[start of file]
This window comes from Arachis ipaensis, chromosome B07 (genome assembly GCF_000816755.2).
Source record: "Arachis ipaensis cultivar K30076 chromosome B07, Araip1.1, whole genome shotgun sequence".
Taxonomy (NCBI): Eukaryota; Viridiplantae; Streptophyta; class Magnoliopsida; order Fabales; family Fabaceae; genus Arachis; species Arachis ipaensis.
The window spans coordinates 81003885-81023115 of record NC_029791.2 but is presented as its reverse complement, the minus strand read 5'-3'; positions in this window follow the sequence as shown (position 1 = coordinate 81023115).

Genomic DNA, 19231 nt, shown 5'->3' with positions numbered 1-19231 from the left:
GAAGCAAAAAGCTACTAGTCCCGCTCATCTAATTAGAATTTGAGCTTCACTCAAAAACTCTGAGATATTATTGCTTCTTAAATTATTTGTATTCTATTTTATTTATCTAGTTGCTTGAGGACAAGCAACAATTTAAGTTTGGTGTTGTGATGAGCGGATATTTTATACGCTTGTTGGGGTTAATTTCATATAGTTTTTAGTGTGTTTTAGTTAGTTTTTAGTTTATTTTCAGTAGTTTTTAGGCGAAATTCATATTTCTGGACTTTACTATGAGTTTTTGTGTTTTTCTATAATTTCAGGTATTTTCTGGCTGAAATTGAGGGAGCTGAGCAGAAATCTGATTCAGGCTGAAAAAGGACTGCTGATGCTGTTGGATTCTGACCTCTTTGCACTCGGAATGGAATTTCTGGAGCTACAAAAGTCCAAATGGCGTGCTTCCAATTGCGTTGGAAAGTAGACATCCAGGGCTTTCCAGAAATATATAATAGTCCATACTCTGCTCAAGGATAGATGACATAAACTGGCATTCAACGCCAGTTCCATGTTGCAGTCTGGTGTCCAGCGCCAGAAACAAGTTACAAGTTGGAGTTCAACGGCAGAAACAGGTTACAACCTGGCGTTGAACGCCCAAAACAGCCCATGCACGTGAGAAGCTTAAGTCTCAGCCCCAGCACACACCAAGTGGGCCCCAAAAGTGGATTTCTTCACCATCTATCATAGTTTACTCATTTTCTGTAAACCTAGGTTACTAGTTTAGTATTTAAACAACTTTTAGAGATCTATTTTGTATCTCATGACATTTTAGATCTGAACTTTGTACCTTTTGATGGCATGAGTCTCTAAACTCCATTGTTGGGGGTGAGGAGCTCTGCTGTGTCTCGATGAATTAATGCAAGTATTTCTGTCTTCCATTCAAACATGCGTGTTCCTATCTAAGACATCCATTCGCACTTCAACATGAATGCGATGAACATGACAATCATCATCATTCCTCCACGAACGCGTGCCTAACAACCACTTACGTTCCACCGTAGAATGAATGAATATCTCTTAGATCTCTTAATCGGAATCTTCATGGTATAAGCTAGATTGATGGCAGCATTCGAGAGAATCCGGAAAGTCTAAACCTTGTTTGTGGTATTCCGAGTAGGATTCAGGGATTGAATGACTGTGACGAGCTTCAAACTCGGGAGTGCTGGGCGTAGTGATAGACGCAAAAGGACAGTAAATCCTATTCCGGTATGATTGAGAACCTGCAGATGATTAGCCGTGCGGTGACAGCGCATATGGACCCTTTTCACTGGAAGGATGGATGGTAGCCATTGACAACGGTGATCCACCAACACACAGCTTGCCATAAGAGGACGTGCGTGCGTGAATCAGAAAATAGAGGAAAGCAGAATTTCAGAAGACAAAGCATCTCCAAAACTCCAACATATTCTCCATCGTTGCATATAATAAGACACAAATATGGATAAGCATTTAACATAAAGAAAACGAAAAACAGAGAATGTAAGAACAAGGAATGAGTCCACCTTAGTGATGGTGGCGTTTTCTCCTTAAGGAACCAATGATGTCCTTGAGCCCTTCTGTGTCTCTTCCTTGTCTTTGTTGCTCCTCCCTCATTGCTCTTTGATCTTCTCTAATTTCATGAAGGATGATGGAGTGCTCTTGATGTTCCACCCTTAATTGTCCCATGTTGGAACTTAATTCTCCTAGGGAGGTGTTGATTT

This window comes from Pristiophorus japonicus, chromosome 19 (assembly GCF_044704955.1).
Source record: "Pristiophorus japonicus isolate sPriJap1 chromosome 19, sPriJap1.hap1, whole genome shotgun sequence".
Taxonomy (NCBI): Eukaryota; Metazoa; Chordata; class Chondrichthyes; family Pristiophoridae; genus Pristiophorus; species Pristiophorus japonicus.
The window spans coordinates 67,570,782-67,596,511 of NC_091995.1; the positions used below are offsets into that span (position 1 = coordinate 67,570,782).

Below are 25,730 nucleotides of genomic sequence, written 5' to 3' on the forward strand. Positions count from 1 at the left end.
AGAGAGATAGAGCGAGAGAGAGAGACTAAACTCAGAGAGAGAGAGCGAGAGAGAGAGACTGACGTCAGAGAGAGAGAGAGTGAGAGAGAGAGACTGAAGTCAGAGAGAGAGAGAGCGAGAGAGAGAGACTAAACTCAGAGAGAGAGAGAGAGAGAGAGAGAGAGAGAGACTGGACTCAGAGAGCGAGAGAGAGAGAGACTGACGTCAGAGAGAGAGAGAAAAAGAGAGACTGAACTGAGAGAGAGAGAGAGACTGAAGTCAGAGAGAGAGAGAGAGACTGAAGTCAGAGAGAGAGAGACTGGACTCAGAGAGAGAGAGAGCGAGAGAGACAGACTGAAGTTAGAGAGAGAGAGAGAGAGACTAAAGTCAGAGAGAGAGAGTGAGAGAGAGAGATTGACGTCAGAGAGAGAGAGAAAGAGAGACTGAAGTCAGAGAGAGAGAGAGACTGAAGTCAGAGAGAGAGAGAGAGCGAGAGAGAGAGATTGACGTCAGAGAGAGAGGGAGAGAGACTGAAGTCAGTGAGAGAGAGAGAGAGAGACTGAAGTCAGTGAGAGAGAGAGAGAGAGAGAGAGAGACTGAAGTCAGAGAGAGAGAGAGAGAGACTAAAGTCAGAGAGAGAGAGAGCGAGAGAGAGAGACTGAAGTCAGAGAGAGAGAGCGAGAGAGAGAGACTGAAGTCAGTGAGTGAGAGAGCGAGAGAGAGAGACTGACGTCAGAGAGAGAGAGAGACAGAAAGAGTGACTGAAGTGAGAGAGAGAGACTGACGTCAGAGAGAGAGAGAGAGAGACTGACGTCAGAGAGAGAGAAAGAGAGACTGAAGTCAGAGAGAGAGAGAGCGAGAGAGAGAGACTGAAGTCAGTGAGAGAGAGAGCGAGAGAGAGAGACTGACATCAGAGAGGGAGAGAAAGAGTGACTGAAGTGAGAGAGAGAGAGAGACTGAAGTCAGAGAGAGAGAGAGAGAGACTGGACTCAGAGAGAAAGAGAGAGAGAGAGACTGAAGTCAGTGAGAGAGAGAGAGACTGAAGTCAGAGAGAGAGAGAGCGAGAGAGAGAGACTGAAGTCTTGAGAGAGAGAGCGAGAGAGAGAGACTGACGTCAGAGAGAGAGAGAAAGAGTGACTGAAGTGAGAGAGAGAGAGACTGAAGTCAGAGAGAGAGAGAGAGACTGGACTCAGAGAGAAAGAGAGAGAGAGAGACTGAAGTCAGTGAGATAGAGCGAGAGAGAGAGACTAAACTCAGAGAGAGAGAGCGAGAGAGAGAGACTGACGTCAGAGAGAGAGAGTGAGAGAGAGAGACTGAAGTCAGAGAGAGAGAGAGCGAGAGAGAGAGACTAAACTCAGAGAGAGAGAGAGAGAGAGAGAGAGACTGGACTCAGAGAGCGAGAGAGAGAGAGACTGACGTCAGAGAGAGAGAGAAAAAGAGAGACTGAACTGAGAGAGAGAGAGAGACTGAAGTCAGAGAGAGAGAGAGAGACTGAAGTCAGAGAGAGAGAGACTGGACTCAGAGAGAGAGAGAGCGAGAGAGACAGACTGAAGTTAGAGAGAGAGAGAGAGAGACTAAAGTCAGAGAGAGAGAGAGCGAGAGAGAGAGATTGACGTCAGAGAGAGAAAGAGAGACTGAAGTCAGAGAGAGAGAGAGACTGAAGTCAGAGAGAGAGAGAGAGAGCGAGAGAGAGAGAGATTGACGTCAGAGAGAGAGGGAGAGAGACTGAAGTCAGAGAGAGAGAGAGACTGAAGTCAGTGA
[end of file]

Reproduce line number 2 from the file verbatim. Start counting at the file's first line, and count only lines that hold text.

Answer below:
Source record: "Arachis ipaensis cultivar K30076 chromosome B07, Araip1.1, whole genome shotgun sequence".